November-December 2018 | SANTA RAY SHEPHERD

Santa Ray Shepherd of Ocean City



Winterfest’s Brightest Light

Written By: Brian Shane | Photographer: GRANT L. GURSKY

Ray Shepherd just may be the most photographed man in the history of Ocean City. 

For nearly two decades, he’s portrayed Santa Claus at Ocean City’s Winterfest of Lights, posing with countless fans for a treasured holiday portrait. When he first took the gig, people were still using Polaroids. Then the world moved on to digital point-and-shoot devices, and now, everyone captures — and shares — the moment with their smartphones.

“I don’t know how many people I’ve seen,” he said. “We’ve never really counted. People sometimes will come back a couple times a year. Thanksgiving time is the biggest... we’re pretty well swamped. I try to spend as much time with every kid that comes up. I don’t hurry them: ‘What do you want for Christmas?’”

What do you want, indeed. Ray said he doesn’t keep up with which toys are hot, so when the kids come in, “I learn about all the new toys, and I ask a lot of questions. It’s kind of hard to keep up with all the new stuff. I still have kids who want
Hula Hoops.”

Many kids are shy and unsure when they meet him, saying, “You’re not real.” “I say, ‘Well, let’s talk about it.’ Santa’s in your heart. I don’t discourage them from believing,” he said.

Santa Ray especially likes when parents grab him before meeting their kids, to share tidbits of personal information. Then, when they meet Santa, he seems to know — magically,  — details about their life. “I blow their little minds,” he said with a grin.

It’s not always kids taking a seat in his lap. Four men in 18 years have made marriage proposals. Thankfully, all the ladies said yes. The grooms tend to run it by Ray first.

Back in 1999, Ray Shepherd was a 55-year-old copier salesman, with a side job at Winterfest, helping load visitors onto the holiday-lights tram. When a departing Santa had to be replaced, the town came to him and asked him if he’d take the job.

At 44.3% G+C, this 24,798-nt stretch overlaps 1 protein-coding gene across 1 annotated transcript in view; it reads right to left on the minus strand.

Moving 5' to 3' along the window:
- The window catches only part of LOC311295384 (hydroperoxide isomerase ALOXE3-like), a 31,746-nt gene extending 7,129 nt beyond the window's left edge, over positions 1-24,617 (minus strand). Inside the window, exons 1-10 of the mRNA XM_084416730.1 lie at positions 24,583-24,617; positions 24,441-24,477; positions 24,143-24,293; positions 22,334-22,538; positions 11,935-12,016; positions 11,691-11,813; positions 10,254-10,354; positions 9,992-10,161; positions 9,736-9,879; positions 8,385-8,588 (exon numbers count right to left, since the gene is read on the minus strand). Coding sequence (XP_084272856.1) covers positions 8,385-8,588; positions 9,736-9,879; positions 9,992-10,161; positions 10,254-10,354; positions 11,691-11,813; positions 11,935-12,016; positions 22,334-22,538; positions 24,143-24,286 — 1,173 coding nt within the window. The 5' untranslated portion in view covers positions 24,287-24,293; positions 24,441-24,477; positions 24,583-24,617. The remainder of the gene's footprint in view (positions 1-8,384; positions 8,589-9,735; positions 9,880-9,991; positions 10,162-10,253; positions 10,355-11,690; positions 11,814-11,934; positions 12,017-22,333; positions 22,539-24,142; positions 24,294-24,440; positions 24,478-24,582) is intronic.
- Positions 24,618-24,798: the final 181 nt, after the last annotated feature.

“It was hard when I started, because it was seven nights a week, six hours a night,” he recalled. “I still worked full-time until I was… I don’t know what year. I was 62 when I retired. I sold copiers and faxes. I worked every day, and I was doing Santa at night.”

Since then, his tenure at Winterfest has spanned four presidents, three popes, and 10 Olympic Games. He’s outlasted the Y2K scare, the rise of the Internet and the financial crisis. Remarkably, town officials report that Ray never missed a day of work or even called in sick.

He tries to keep a Santa image alive all year long, and it’s not always in the traditional red suit. People have him pose for photos with their pets. He visits medical clinics and local churches in character. He does a “Swim With Santa” event twice a year in Ocean Pines, where he puts on red swim trunks and jumps in the Sports Core pool alongside the kids.

Though he’s officially retired, he holds down a summer job mowing lawns at a local golf course (he calls his red tractor “my summer sleigh”), where golfers often recognize him and ask for photos.

Santa Ray grew up in Teaneck, NJ, and as a young man served in Vietnam as a Navy radioman. In 1965, he married a Delmarva girl, and together they raised three children and four grandkids.

Ray lost his wife this year to ovarian cancer. Now, at age 74, he’s fighting his own battle with Stage II colon cancer. Both his beard and his “bowlful of jelly” are thinner than they used to be. 

“I don’t have any cancer in my body, but I’m going through chemo,” he said. “I haven’t lost any hair. I don’t think people are going to notice. I’ve always been up-front with the people in Ocean City, to keep them informed about what’s going on with me.

“I know at one point that they’re going to have to replace me,” he added, his voice breaking, “but it is what it is, right?”

Over all these years, what really means the world to Santa Ray is how the young kids he held in his lap for their first photos with Santa are now bringing back their own children to meet him.

“It makes me feel good,” he said. “It’s hard to put into words, because I’ve done this so long; it’s just a part of what I do. Even when I’m out, people tell me, ‘I’ll be good until December 25, and then you gotta visit me.’ This time of year, people start to recognize,” he says in a whisper, “There’s Santa!”


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